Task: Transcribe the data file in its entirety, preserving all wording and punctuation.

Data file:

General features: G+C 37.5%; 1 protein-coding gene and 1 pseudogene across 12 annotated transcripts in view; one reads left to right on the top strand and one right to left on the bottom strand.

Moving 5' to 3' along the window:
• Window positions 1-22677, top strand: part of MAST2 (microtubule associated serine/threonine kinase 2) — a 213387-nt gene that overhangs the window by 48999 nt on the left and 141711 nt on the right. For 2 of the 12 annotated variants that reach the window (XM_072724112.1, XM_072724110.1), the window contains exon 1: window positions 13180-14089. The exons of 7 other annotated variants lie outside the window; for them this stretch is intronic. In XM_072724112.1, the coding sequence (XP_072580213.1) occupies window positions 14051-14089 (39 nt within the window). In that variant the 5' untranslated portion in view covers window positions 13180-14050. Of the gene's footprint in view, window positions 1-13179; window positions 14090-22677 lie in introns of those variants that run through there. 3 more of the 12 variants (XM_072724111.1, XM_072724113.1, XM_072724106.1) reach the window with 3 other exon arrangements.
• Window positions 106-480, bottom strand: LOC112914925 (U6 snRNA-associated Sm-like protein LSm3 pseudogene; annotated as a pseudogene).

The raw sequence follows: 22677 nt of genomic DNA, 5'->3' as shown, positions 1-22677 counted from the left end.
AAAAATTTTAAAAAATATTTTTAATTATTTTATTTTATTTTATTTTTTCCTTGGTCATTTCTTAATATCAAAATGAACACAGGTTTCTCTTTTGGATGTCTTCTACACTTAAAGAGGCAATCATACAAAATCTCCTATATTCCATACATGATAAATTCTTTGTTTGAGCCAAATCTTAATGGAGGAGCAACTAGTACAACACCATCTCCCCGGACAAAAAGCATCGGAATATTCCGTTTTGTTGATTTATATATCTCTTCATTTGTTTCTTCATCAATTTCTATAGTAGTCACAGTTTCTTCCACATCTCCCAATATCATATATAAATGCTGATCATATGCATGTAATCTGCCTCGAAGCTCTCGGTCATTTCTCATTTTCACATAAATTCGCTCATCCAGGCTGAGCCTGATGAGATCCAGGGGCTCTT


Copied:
General features: G+C 37.5%; 1 protein-coding gene and 1 pseudogene across 12 annotated transcripts in view; one reads left to right on the top strand and one right to left on the bottom strand.

Moving 5' to 3' along the window:
• Window positions 1-22677, top strand: part of MAST2 (microtubule associated serine/threonine kinase 2) — a 213387-nt gene that overhangs the window by 48999 nt on the left and 141711 nt on the right. For 2 of the 12 annotated variants that reach the window (XM_072724112.1, XM_072724110.1), the window contains exon 1: window positions 13180-14089. The exons of 7 other annotated variants lie outside the window; for them this stretch is intronic. In XM_072724112.1, the coding sequence (XP_072580213.1) occupies window positions 14051-14089 (39 nt within the window). In that variant the 5' untranslated portion in view covers window positions 13180-14050. Of the gene's footprint in view, window positions 1-13179; window positions 14090-22677 lie in introns of those variants that run through there. 3 more of the 12 variants (XM_072724111.1, XM_072724113.1, XM_072724106.1) reach the window with 3 other exon arrangements.
• Window positions 106-480, bottom strand: LOC112914925 (U6 snRNA-associated Sm-like protein LSm3 pseudogene; annotated as a pseudogene).

The raw sequence follows: 22677 nt of genomic DNA, 5'->3' as shown, positions 1-22677 counted from the left end.
AAAAATTTTAAAAAATATTTTTAATTATTTTATTTTATTTTATTTTTTCCTTGGTCATTTCTTAATATCAAAATGAACACAGGTTTCTCTTTTGGATGTCTTCTACACTTAAAGAGGCAATCATACAAAATCTCCTATATTCCATACATGATAAATTCTTTGTTTGAGCCAAATCTTAATGGAGGAGCAACTAGTACAACACCATCTCCCCGGACAAAAAGCATCGGAATATTCCGTTTTGTTGATTTATATATCTCTTCATTTGTTTCTTCATCAATTTCTATAGTAGTCACAGTTTCTTCCACATCTCCCAATATCATATATAAATGCTGATCATATGCATGTAATCTGCCTCGAAGCTCTCGGTCATTTCTCATTTTCACATAAATTCGCTCATCCAGGCTGAGCCTGATGAGATCCAGGGGCTCTT